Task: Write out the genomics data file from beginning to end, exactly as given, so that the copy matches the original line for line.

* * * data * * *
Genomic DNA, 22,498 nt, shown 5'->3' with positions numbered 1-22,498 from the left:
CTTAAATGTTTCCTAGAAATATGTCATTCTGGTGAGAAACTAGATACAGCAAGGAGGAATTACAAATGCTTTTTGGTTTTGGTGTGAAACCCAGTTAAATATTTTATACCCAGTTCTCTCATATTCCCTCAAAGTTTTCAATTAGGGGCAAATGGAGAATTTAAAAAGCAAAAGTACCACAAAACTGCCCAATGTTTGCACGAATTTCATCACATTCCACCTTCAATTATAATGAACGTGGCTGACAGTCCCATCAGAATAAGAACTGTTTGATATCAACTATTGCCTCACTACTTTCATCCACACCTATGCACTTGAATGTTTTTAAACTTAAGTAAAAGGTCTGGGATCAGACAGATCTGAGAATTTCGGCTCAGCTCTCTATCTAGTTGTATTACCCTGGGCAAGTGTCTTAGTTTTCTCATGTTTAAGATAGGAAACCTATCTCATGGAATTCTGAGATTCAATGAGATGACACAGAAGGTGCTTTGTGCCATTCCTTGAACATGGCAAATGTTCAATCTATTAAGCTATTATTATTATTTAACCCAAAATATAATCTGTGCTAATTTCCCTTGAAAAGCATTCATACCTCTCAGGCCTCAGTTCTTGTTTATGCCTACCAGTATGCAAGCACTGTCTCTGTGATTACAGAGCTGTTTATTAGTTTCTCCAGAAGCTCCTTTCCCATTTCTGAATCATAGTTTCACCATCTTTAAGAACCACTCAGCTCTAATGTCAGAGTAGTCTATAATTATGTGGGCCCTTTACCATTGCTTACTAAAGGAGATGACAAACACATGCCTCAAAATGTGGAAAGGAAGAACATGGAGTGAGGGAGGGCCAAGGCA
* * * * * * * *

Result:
Genomic DNA, 22,498 nt, shown 5'->3' with positions numbered 1-22,498 from the left:
CTTAAATGTTTCCTAGAAATATGTCATTCTGGTGAGAAACTAGATACAGCAAGGAGGAATTACAAATGCTTTTTGGTTTTGGTGTGAAACCCAGTTAAATATTTTATACCCAGTTCTCTCATATTCCCTCAAAGTTTTCAATTAGGGGCAAATGGAGAATTTAAAAAGCAAAAGTACCACAAAACTGCCCAATGTTTGCACGAATTTCATCACATTCCACCTTCAATTATAATGAACGTGGCTGACAGTCCCATCAGAATAAGAACTGTTTGATATCAACTATTGCCTCACTACTTTCATCCACACCTATGCACTTGAATGTTTTTAAACTTAAGTAAAAGGTCTGGGATCAGACAGATCTGAGAATTTCGGCTCAGCTCTCTATCTAGTTGTATTACCCTGGGCAAGTGTCTTAGTTTTCTCATGTTTAAGATAGGAAACCTATCTCATGGAATTCTGAGATTCAATGAGATGACACAGAAGGTGCTTTGTGCCATTCCTTGAACATGGCAAATGTTCAATCTATTAAGCTATTATTATTATTTAACCCAAAATATAATCTGTGCTAATTTCCCTTGAAAAGCATTCATACCTCTCAGGCCTCAGTTCTTGTTTATGCCTACCAGTATGCAAGCACTGTCTCTGTGATTACAGAGCTGTTTATTAGTTTCTCCAGAAGCTCCTTTCCCATTTCTGAATCATAGTTTCACCATCTTTAAGAACCACTCAGCTCTAATGTCAGAGTAGTCTATAATTATGTGGGCCCTTTACCATTGCTTACTAAAGGAGATGACAAACACATGCCTCAAAATGTGGAAAGGAAGAACATGGAGTGAGGGAGGGCCAAGGCA